-
represented in lea
rner production in comparison native
-
speaker
production, and (4) the overuse of some forms where some other form is preferred in
target
-
language use.

20.

UG: Universal Grammar.
A theory which claims to account for the grammatical competence
of every adult no m
atter what language he or she speaks.
I
t claims that every speaker knows a
set of principles which apply to all languages and also a set of PARAMETERs that can vary
from one language to another, but only within certain limits.
T
he theory was proposed by
No
am Chomsky and has been stated more specifically in his model of
GOVERNMENT/BINDING THEORY.
A
ccording to UG THEORU, acquiring a language
means applying the principles of UG grammar to a particular language, e.g. English, French
or German, and learning whic
h value is appropriate for each parameter.



I
I
.
B
lank
-
filling

1.

Krashen

s __________ is one of the most famous theories among different models of
language acquisition. (Input Hypothesis)

2.

In learning a second language, a learner will subconsciously use his k
nowledge. This process
is called language __________.

(
transfer
)

3.

The first language __________ refers to the development of a first or native language.
(
acquisition
)

4.

Such errors as “teached” and “womans” are caused by__________.

(
o
vergeneralization
)

5.

Althou
gh children are still acquiring aspect of their native language through the later years of
childhood, it is normally assumed that they have completed the greater part of the language
acquisition process by the age of ___________. (five)

6.


He no bite you


is

a negative utterance produced by children most probably ___________.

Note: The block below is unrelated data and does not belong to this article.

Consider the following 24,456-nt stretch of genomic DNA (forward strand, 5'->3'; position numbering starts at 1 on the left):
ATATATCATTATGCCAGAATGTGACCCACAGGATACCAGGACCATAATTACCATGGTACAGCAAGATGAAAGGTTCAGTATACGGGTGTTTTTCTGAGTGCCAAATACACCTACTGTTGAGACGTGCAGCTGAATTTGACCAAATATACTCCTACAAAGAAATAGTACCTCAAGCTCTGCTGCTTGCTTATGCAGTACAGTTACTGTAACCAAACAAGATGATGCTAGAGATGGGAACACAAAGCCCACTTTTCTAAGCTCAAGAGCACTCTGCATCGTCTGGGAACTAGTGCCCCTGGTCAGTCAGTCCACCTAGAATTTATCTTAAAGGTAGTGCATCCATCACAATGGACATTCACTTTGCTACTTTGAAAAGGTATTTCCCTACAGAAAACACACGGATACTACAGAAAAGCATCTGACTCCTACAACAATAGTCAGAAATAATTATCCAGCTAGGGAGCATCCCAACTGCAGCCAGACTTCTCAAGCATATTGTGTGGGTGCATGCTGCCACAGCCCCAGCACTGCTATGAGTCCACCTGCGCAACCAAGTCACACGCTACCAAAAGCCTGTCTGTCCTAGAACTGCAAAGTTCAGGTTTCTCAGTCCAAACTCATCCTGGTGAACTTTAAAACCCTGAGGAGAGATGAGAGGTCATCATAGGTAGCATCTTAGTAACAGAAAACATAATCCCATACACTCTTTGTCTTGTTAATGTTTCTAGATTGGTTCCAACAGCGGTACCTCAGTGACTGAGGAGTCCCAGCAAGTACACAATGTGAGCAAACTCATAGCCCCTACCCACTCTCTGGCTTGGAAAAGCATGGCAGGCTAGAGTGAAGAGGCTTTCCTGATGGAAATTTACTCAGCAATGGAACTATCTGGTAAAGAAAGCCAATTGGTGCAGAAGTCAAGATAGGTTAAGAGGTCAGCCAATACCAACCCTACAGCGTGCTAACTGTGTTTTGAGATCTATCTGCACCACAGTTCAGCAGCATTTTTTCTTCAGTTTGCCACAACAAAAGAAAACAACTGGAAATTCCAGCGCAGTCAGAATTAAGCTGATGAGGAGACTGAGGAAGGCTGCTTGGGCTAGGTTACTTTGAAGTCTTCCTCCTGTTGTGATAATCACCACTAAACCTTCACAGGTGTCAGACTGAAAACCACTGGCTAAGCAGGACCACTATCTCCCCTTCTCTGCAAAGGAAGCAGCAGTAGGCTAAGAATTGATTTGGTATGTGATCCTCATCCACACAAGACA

(in the late multiword stage)

7.

A caretaker speech, also called ___________ or ___________, is the type of modified speech
typically addressed to young children.
(
motherese
;

babytalk
)

8.

In s
econd language learning, instrumental motivation occurs when the learner’s goal is
functional, and __________ motivation occurs when the learner’s goal is social.
(
integrative
)

9.

__________ learning theory suggested that a child’s verbal behaviour was condit
ioned
through association between a stimulus and the following response.
(
B
ehaviorist
)

10.

__________ holds that where two languages are similar, positive transfer would occur; where
they are different, negative transfer, or interference, would result.

(
Contra
stive analysis
hypothesis
)

11.

_________ holds that learners do build variable systems by trying to map particular forms on
to particular functions.

(
Form
-
function mapping
)

12.

By the age of six, it is estimated, the number of basic words known by English school
c
hildren amount to some __________, including word stems and their inflectional derivatives.
(7,800)

13.

The development of linguistic skills involves the
acquisition

of __________ rules rather than